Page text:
In their pell-mell rush to please the powers-that-be, in-house corporate communicators and their agency brethren are all too happy to take the basic research facts presented to them and blast out an integrated marketing campaign announcing the latest, greatest, shiny object.
We don’t do that. At least, we don’t anymore.
That’s because, after 18 years of trying, we’ve figured out exactly WHY we come to work each day, what our specific purpose in the communications universe is AND how we can best serve our clients and their target audiences.
We advocate before we communicate.
But, and this is a big but, we advocate not only for the client that pays our bills, but for each, and every, constituent audience they wish to reach as well.
So, we listen just as long and hard to a farmer’s wants and needs as we do the food wholesaler trying to sell their seed samples to him. And, we’ll advocate for making a car buyer’s in-store experience more fun just as hard as we’ll push USA Today to profile the client’s cool new campaign.
We’ll do both because to do otherwise might undermine the authenticity and credibility of the messages the client’s hired us to disseminate.
That means, and hold on tight here, we actually put ourselves in an audience’s shoes and experience the client’s brand BEFORE we embark on a new communications effort.
That also means I laugh out loud when I read some of the ads and editorial in PR Week that address big data, the communications economy and the need for rapid engagement.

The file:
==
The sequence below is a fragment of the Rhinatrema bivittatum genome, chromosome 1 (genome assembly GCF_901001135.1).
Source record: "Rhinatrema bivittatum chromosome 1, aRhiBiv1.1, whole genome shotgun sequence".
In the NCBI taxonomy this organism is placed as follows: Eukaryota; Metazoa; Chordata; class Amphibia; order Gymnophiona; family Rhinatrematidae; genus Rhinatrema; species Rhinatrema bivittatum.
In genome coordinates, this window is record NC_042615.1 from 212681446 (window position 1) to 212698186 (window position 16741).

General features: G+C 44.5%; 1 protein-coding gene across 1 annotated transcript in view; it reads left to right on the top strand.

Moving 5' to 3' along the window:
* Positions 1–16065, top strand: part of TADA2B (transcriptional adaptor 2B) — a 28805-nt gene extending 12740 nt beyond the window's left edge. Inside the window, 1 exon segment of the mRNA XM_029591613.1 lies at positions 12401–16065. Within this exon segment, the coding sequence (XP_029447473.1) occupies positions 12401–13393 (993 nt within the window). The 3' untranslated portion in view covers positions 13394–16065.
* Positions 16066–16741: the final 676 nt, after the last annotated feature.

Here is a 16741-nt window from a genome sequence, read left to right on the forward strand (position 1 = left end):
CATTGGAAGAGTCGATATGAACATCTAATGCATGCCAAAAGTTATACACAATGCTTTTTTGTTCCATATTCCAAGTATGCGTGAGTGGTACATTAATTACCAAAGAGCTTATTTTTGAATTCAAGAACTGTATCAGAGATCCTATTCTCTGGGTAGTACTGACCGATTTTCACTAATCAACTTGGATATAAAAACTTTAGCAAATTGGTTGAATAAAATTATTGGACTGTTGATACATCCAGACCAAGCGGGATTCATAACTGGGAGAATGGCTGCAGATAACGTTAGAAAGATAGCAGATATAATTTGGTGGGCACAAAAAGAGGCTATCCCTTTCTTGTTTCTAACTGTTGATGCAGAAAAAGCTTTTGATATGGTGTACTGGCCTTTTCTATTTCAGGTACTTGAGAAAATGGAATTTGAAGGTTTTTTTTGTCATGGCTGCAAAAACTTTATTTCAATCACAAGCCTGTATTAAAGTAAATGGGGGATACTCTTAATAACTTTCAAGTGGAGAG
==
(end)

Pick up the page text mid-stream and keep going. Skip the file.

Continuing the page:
I’m perfectly fine with other strategic communications firms believing big data provides insights. It does, at times. But, it also leads to lots of generalizations, simplifications and mistakes. That’s one reason why brand loyalty is at all-time low.
I’m also fine with competitors engaging first and listening later on, if at all.
Too few communicators advocate on behalf of the audience. And, that’s fine with me and my firm. It’s our passion. It’s what separates us from others. It also answers the two critical ‘why’ questions:
- Why does your business exist?
- Why do you come to work every day?
It also answers the ‘how’ question:
- How do you contribute to the greater good?
Advocating assures authenticity. And, Virginia, that’s a very good thing.
I’d continue, but I need to walk in the shoes of a hedge fund manager, a time-pressed consumer looking for a quick meal and a parent of a high school student trying to select the right college. It’s time to advocate.